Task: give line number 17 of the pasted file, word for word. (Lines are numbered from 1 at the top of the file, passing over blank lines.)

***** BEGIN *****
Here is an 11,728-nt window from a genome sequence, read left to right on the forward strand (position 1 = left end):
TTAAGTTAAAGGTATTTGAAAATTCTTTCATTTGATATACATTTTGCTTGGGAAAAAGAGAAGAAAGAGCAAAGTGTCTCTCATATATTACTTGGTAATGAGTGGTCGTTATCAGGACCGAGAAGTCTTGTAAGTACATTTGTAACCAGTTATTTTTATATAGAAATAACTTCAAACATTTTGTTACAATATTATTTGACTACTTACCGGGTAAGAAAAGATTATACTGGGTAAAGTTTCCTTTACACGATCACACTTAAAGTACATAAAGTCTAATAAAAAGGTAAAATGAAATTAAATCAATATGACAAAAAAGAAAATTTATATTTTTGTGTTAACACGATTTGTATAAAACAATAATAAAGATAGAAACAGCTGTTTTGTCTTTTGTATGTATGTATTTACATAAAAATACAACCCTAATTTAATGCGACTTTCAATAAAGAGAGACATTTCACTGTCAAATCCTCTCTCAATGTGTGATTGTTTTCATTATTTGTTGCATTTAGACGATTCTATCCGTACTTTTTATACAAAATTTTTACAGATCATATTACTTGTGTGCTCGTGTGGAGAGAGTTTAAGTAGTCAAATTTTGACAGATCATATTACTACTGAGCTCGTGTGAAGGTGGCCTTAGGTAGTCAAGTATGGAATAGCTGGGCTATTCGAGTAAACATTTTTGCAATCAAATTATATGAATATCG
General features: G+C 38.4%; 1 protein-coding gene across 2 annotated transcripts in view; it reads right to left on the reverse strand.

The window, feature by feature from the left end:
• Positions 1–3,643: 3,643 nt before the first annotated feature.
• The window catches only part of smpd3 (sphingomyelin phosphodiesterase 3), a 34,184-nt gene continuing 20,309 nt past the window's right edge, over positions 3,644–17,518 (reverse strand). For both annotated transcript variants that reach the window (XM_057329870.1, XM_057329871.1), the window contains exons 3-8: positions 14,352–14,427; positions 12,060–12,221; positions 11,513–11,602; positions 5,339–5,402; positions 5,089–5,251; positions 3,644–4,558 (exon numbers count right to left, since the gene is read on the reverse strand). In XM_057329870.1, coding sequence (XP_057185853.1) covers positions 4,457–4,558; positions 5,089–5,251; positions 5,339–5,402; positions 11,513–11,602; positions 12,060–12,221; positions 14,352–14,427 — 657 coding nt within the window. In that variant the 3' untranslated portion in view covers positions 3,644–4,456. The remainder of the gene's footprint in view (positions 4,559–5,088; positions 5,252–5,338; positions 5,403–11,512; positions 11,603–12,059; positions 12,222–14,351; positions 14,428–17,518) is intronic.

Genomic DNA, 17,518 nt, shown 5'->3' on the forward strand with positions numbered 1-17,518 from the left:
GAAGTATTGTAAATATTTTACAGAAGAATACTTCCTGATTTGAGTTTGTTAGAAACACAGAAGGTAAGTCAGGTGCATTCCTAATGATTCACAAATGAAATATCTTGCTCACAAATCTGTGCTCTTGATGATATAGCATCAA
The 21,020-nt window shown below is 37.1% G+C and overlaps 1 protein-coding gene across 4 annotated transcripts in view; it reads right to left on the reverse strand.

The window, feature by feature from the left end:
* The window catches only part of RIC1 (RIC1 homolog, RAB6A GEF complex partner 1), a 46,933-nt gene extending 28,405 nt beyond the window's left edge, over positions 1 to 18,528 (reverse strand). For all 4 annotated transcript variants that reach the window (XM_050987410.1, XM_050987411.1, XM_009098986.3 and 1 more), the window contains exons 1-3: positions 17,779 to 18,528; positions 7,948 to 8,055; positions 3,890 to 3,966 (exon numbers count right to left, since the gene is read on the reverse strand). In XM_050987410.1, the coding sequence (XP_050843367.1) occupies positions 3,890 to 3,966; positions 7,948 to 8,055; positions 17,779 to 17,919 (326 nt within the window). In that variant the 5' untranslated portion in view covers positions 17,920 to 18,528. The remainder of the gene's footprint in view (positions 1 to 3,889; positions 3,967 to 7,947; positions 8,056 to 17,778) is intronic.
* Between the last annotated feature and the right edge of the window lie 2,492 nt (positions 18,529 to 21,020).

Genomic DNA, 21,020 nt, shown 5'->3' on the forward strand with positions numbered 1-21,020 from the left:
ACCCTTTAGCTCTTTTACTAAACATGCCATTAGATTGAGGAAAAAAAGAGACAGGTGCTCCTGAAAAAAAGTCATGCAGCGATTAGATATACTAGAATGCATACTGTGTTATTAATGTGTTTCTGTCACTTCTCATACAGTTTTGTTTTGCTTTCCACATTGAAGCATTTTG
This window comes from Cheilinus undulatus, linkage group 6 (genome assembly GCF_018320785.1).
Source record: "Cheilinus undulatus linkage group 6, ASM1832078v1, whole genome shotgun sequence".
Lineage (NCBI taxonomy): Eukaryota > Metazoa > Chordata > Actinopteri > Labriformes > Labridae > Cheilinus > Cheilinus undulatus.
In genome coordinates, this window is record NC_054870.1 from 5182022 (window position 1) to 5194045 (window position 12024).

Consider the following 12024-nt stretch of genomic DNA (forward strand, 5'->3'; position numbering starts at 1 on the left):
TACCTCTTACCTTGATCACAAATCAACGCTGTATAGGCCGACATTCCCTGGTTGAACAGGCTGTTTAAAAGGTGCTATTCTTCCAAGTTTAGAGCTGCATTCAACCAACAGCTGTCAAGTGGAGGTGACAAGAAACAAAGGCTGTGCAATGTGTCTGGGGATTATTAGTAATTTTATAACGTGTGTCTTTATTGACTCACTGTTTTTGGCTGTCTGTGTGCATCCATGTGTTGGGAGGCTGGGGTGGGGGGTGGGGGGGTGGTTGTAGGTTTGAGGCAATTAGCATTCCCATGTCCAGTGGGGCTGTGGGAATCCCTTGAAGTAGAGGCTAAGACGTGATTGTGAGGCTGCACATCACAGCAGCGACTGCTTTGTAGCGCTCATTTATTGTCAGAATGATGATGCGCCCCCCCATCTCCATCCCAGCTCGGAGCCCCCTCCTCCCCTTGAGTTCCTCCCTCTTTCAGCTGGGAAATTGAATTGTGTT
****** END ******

Lineage (NCBI taxonomy): Eukaryota > Metazoa > Chordata > Actinopteri > Labriformes > Labridae > Cheilinus > Cheilinus undulatus.